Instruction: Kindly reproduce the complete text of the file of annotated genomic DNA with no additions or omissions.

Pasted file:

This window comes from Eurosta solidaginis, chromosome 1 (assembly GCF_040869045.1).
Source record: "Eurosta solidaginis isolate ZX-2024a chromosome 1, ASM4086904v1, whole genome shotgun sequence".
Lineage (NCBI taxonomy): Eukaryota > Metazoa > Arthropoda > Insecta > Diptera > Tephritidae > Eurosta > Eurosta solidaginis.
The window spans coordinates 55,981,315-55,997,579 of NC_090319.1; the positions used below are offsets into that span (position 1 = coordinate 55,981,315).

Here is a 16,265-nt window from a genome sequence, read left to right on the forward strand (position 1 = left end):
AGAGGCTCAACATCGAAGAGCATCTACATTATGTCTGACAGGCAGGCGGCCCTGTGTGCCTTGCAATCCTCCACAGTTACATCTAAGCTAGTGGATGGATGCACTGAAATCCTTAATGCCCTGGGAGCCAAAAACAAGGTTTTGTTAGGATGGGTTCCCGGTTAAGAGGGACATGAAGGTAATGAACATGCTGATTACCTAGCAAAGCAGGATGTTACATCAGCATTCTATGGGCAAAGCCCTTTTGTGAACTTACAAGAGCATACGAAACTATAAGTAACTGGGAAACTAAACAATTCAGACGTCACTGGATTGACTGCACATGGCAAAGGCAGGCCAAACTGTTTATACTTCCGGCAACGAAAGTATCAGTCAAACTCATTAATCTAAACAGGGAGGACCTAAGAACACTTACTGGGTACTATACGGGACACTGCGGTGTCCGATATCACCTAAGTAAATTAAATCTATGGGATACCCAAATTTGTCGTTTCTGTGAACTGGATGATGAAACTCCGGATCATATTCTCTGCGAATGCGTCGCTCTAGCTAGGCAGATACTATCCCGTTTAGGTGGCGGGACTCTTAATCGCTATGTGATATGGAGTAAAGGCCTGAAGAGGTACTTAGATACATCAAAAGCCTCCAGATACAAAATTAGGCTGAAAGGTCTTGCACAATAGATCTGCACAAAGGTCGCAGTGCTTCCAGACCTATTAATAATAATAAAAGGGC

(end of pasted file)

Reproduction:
This window comes from Eurosta solidaginis, chromosome 1 (assembly GCF_040869045.1).
Source record: "Eurosta solidaginis isolate ZX-2024a chromosome 1, ASM4086904v1, whole genome shotgun sequence".
Lineage (NCBI taxonomy): Eukaryota > Metazoa > Arthropoda > Insecta > Diptera > Tephritidae > Eurosta > Eurosta solidaginis.
The window spans coordinates 55,981,315-55,997,579 of NC_090319.1; the positions used below are offsets into that span (position 1 = coordinate 55,981,315).

Here is a 16,265-nt window from a genome sequence, read left to right on the forward strand (position 1 = left end):
AGAGGCTCAACATCGAAGAGCATCTACATTATGTCTGACAGGCAGGCGGCCCTGTGTGCCTTGCAATCCTCCACAGTTACATCTAAGCTAGTGGATGGATGCACTGAAATCCTTAATGCCCTGGGAGCCAAAAACAAGGTTTTGTTAGGATGGGTTCCCGGTTAAGAGGGACATGAAGGTAATGAACATGCTGATTACCTAGCAAAGCAGGATGTTACATCAGCATTCTATGGGCAAAGCCCTTTTGTGAACTTACAAGAGCATACGAAACTATAAGTAACTGGGAAACTAAACAATTCAGACGTCACTGGATTGACTGCACATGGCAAAGGCAGGCCAAACTGTTTATACTTCCGGCAACGAAAGTATCAGTCAAACTCATTAATCTAAACAGGGAGGACCTAAGAACACTTACTGGGTACTATACGGGACACTGCGGTGTCCGATATCACCTAAGTAAATTAAATCTATGGGATACCCAAATTTGTCGTTTCTGTGAACTGGATGATGAAACTCCGGATCATATTCTCTGCGAATGCGTCGCTCTAGCTAGGCAGATACTATCCCGTTTAGGTGGCGGGACTCTTAATCGCTATGTGATATGGAGTAAAGGCCTGAAGAGGTACTTAGATACATCAAAAGCCTCCAGATACAAAATTAGGCTGAAAGGTCTTGCACAATAGATCTGCACAAAGGTCGCAGTGCTTCCAGACCTATTAATAATAATAAAAGGGC